I begin this year’s update with exciting news related to Ana Margarita Gasteazoro, the original inspiration for our scholarship program. Ana was a Salvadoran friend from my Costa Rica days, a political refugee after years of resistance and imprisonment during the El Salvador civil war (1979-92/75,000 lives lost). During the late 80’s and early 90’s, with friend/colleague Andrew Wilson, we recorded, transcribed and edited Ana’s oral history. But before we could make a book together – our original plan – Ana died of breast cancer, at age 41, in 1993. Just before, she had visited Michael and me in Cuenca, Ecuador, and we had a chance to spend a night in Cañar. On hearing the news of Ana’s death, I established a women’s education fund (that later became Cañari Women’s Education Foundation). A born teacher, feminist and organizer, Ana fervently believed that women’s education was one of the most important tools for social justice and political progress in Latin America.
Twenty-six years later, we not only have thirty-four university graduates and current scholars, but we have a book! In October I was in El Salvador for the launch of Tell Mother I’m in Paradise: Memoir of a Political Prisoner, based on Ana’s oral history. Many dedicated volunteers helped bring this Spanish edition to life: from translators, transcribers, editors and artists to the director of MUPI, Museum of the Word and Image, in San Salvador, publisher of the book. The banner/poster pictured above was presented various times during the visit to El Salvador, along with the story of Ana’s scholarship. I heard so many of her family, friends, and others who had known her, say – “Ana lives again!” And that is never more true than in our Cañari women’s scholarship program. Stay tuned for an English edition that we hope will be published in a year or two.
Our early graduates are now mid-career (a term their modesty would never allow), but I thought it would be fun to do some updates – where are they now? – along with before/after photos.
Alexandra Mariana Solano (2006/Cuenca/Agronomy) is the new director of CENAGRAP, the potable water organization that serves rural regions of highland Cañar. Here she signs a convenio with city officials. Alexandra is also midway into a new master’s program at University of Azuay in Cuenca: “Climate Change, Sustainability and Development.” (Our program provides $3000 over two years for master’s degrees for our graduates.
Mercedes Guamán (2006/Cuenca/Law) represented Ecuador at the United Nations Permanent Forum on Indigenous Issues in 2019, as she had in 2018. She is president of her local community of Quilloac and, as a lawyer, serves a wide contingent of Quichua-speaking clients. She is also our first graduate to receive an honorary degree in jurisprudence for her service to the community and social justice.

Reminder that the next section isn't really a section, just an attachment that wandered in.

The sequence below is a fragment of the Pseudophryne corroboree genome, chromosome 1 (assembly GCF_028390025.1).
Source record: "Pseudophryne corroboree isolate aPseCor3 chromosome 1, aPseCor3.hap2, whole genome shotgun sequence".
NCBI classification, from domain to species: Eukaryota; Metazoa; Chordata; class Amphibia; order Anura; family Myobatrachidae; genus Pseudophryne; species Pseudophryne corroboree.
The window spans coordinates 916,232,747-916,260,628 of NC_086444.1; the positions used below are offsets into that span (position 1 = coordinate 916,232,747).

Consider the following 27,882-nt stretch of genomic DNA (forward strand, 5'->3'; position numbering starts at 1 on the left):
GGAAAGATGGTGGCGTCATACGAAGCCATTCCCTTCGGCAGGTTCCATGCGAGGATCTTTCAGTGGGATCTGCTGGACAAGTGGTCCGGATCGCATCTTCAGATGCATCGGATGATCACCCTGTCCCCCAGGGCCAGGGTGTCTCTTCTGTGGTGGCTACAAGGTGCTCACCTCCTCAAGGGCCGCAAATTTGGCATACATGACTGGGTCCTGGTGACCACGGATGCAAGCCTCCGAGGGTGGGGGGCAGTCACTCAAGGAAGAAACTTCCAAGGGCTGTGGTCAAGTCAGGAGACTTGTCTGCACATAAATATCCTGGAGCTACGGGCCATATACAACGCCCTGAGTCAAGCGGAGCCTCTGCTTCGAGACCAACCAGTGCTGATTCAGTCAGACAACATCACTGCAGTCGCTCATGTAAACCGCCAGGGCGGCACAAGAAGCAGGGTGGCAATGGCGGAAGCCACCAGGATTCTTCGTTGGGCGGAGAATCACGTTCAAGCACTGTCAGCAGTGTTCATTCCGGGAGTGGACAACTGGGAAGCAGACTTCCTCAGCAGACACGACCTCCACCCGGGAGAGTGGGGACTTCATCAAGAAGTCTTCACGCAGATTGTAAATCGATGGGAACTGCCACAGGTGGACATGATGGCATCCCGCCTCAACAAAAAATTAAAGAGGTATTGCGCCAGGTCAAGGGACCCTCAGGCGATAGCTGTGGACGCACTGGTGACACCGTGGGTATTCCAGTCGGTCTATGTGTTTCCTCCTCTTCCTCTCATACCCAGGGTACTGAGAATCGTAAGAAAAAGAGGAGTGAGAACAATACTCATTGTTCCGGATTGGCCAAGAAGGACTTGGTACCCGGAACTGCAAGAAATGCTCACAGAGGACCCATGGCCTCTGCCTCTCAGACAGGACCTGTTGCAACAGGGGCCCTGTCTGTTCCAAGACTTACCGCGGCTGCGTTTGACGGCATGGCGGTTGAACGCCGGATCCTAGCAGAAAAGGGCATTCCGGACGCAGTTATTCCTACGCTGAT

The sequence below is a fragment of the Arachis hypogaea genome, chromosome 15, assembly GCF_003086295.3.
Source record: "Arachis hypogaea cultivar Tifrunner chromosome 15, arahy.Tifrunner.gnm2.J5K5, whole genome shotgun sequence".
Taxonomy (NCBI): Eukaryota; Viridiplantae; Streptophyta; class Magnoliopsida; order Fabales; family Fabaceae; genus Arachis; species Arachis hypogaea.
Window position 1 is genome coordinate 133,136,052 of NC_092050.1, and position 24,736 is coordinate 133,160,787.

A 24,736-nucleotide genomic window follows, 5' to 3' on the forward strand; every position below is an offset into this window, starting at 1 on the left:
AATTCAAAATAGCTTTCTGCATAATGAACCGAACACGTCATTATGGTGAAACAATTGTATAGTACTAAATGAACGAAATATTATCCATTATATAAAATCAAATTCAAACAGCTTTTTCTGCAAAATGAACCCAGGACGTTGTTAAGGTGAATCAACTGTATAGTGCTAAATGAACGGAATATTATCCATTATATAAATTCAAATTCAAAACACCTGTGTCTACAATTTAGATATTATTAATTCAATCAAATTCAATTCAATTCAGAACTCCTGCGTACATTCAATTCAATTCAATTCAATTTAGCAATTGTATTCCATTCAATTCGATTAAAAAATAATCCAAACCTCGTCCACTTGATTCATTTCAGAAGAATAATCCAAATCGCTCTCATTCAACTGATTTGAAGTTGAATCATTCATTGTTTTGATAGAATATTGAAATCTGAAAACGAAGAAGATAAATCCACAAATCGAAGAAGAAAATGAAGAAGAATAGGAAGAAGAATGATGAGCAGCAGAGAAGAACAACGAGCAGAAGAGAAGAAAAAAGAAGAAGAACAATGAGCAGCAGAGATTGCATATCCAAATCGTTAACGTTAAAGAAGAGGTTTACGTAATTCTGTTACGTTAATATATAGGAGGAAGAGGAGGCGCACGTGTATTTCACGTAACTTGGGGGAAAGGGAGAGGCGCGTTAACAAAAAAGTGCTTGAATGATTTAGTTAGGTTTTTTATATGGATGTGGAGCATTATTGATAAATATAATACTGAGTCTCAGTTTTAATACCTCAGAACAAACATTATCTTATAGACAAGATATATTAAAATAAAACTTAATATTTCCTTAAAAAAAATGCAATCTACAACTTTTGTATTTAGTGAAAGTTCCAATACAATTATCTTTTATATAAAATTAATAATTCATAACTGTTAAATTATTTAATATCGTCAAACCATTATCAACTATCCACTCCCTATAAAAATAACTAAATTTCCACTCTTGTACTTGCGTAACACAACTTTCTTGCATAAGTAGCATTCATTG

Pacha Pichisaca (2011/Cuenca/Medicine) has just finished an advanced diploma in dentistry. Pacha has established her own clinic in Cañar and told me recently that she has added a “second chair” (e.g., business is good). She too serves her neighbors and others as one of the only Quichua-speaking women dentists in Cañar.
Juana Chuma (2015/Cuenca/Veterinary Medicine), finished her master’s at UNAM in Mexico in 2019, and is charging ahead for a PhD in the same program. Although CWEF is not able to support doctoral studies, we are so proud that Juana will be our first graduate to get a doctorate. Juana appears in the photo above with her fellow graduates (first row, far right, white blouse). And on the right, her proud parents in Cañar. Juana has several younger sisters yet to be sent to university, but in order to serve a wider population of young Cañari women, CWEF has a policy of one scholarship per family.
In January we had two special visitors to Cañar from Oregon, representing the Bend Giving Circle, a group of six women (now eight!) who have chosen CWEF for monthly support. We had a great gathering of the scholarship women, past and present, and families to meet Helen and Laurel. Maria Esthela, our board treasurer, made red bead necklaces for the group and I recently received this photo taken at their October meeting, showing off their Cañari jewelry. We are so grateful to them – as well as to all of you – for sustained interest and support.
So – a quick recap: the Cañari Women’s Education Foundation has 21 graduates, 13 current scholars, and an amazing board in Cañar that we couldn’t do without, but that could manage very well without me. We meet two or three times a year to look over applications, assess where each woman is in her studies, and decide how many spaces we have to fill. We keep the current group at about 12, which makes the accounting and monthly payments easy to handle. We pay stipends in cash so as to have personal contact with each scholar on a regular basis. Charlotte Rubin, our treasurer in Portland, keeps track of contributions and manages the banking. Michael and I have willed our Cañar house and property to the program – a long time off, we hope – in a move that will help insure long-term sustainability.
The Cañari Women’s Education Foundation is an official 501(c)3 nonprofit, which means your contributions are tax deductible. We have zero administrative costs other than a yearly mailing, so every dollar goes to the women’s education. Please make checks to CWEF and send to Charlotte Rubin, 2147 NW Irving St., Portland, OR 97210 (some of you will receive this letter by snail mail with return envelopes), or you can contribute through PayPal with the secure “DONATE” button below.